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Ramon Santiago’s days as a Tiger could be numbered

Ramon Santiago has been a fixture on the Tiger bench for the past six seasons, but he may need to step up his game to keep his job in Detroit.

Ramon Santiago has been a fixture on the Tigers bench
Ramon Santiago has been a fixture on the Tigers bench
Harry How

There are only two players on the Detroit Tigers’ roster who suffered the dark days of the 2003 season. They are Omar Infante and Ramon Santiago. Only two players have been a Tiger every season since Jim Leyland took over as Tiger manager, Santiago and Justin Verlander. Ramon Santiago has been a Tiger for nine seasons, more seasons than any other Tiger.

In a year that most Tigers and Tiger fans would rather forget, 2003 was the only season in Santiago’s career when he was a starter. He played 141 games that season as the Tiger shortstop, logging 507 plate appearances for the team that broke the record for most losses in a season in American League history. Following that season, Santiago was shipped to Seattle in exchange for Carlos Guillen, who would become an All Star and a fixture at shortstop for the new and improved Tigers for the next several years.

To say that Dave Dombrowski robbed the Mariners in the Santiago for Guillen trade would be a gross understatement. But to add insult to injury, the Tigers picked up Santiago once again off the waiver wire, and he has been a utility infielder for Detroit for another seven seasons. The Santiago transactions have been a win, win for the Tigers and for the Tigers again.

The Mariners never appreciated Santiago, keeping him stashed in the minors most of the time and giving him just 47 At Bats in two seasons before letting him return to Detroit. He was up and down with the Tigers for two more seasons until he ran out of options and he’s been a fixture on the roster, mostly in a utility role and playing in more than 90 games in each of the past four seasons.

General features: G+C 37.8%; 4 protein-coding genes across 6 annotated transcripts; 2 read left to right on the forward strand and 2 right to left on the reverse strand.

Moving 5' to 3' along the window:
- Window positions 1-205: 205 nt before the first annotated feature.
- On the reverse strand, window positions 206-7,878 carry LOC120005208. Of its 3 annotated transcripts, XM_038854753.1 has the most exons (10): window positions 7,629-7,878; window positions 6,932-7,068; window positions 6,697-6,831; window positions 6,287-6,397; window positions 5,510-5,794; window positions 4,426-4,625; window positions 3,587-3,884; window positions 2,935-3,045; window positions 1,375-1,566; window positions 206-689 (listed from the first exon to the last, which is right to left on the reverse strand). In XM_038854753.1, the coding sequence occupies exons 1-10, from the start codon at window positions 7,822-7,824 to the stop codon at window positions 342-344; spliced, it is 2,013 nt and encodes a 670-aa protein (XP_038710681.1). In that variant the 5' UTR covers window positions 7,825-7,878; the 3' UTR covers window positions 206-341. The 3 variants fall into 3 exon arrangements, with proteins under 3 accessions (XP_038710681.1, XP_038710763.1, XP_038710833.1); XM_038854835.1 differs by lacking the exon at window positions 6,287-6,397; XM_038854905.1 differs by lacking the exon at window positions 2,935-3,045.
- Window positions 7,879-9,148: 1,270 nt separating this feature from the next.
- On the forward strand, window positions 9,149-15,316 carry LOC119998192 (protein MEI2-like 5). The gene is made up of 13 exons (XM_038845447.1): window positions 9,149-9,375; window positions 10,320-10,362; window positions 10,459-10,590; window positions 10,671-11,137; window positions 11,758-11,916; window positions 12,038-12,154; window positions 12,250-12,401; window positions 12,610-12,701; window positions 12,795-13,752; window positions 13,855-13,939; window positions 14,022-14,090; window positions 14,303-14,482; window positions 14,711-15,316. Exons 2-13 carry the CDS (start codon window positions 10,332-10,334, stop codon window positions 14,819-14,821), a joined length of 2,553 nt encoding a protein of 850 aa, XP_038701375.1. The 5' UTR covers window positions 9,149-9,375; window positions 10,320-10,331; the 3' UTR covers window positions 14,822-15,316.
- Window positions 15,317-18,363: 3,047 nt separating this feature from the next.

Santiago briefly had a chance to start again as the Tigers played a game of musical chairs at second base last summer, but the re-arrival of Infante, his fellow co-utility infielder from days gone by, put Santiago back on the bench in his familiar backup role.

Santiago has acquitted himself well as a utility infielder. Prior to last season, he posted five straight years with an average between .260 and .284, an OBP between .311 and .411, and an OPS from .672 to .870. He has been a fixture on the Tiger roster for the past five years.

You might think that, with his experience as a Tiger, he has earned a spot on the roster this spring. Maybe not. Santiago is coming off his worst season as a Tiger, both offensively and defensively. He hit just .206 in 93 games, while the advanced fielding metrics, both UZR and DRS show that he was below league average. He wasn’t the steady defender they had come to expect, and there wasn’t any ‘sneaky power’ at the plate. With that kind of production, his roster spot is not guaranteed, by any means.

All the starting infield jobs are spoken for. Only the familiar job of utility infielder would be available for Santiago. He is guaranteed a salary of $ 2.1 million, thanks to a two year contract that he signed prior to the 2012 season, and the club surely doesn’t want to just toss that money into the can. On the other hand, there will be plenty of utility infielders being cut from rosters around the major leagues that make less than Santiago, so trading him would be easier said than done.